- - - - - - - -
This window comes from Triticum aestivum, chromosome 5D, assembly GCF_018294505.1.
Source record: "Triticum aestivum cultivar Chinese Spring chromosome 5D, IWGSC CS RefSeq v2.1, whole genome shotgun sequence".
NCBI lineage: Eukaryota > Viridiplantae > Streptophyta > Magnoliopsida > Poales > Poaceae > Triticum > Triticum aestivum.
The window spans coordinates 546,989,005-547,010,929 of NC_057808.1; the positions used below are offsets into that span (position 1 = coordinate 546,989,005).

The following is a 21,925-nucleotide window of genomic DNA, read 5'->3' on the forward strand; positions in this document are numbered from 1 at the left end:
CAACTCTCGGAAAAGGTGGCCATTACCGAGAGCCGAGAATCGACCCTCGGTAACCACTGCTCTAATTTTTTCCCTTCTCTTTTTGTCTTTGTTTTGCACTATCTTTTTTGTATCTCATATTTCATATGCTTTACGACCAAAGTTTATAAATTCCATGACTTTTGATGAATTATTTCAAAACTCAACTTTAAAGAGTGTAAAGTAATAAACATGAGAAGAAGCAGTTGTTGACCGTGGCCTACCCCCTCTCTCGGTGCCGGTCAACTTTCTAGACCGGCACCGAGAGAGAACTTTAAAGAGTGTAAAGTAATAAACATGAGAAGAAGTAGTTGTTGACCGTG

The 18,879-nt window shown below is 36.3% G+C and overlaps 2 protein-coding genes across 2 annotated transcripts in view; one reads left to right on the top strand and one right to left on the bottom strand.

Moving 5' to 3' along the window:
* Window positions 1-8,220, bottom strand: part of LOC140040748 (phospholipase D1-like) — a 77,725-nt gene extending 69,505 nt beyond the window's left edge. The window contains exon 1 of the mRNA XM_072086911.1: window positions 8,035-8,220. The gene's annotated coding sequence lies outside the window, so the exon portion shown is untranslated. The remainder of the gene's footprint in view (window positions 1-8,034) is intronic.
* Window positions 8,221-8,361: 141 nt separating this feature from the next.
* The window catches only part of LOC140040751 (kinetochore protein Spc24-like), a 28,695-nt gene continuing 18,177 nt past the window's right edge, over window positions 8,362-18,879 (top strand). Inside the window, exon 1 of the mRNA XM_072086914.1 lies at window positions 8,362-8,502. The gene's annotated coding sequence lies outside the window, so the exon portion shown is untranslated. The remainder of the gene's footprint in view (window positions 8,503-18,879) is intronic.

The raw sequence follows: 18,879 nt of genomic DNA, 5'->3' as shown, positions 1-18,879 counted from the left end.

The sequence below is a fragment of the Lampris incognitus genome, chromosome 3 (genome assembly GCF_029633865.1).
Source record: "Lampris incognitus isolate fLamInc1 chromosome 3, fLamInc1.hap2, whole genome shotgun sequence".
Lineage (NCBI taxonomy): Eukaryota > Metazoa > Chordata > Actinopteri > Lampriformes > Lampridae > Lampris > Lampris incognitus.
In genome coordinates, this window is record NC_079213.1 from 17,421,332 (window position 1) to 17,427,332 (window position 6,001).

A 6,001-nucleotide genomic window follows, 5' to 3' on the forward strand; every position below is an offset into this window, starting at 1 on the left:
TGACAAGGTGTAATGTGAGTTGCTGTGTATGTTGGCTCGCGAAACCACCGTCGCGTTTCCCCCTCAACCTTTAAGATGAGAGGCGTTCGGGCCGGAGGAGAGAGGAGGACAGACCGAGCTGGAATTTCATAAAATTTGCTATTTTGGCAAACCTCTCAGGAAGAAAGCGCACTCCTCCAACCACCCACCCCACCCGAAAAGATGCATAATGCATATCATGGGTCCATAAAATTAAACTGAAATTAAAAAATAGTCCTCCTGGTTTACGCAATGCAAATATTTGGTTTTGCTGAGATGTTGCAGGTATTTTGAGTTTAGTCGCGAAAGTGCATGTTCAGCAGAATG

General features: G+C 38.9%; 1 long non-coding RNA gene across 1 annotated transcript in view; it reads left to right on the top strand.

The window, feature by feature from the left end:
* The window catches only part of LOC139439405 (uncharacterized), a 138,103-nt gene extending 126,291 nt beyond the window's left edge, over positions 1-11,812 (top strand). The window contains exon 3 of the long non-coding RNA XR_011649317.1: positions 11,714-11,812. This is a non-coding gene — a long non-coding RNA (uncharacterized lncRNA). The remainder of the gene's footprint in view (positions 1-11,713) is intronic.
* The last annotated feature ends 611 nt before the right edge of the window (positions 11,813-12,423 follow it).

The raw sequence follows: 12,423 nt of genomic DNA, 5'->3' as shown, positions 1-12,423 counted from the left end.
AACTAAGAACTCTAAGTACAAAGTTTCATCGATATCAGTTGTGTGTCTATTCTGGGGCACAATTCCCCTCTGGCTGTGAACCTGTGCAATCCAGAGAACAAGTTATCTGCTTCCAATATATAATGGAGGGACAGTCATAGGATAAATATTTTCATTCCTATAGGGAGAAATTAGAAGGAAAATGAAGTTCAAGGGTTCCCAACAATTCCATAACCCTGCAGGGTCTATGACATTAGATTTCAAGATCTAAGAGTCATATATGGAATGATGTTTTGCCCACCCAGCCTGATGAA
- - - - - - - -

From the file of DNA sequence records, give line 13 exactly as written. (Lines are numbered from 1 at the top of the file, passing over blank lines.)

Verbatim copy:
The sequence below is a fragment of the Lampris incognitus genome, chromosome 3 (genome assembly GCF_029633865.1).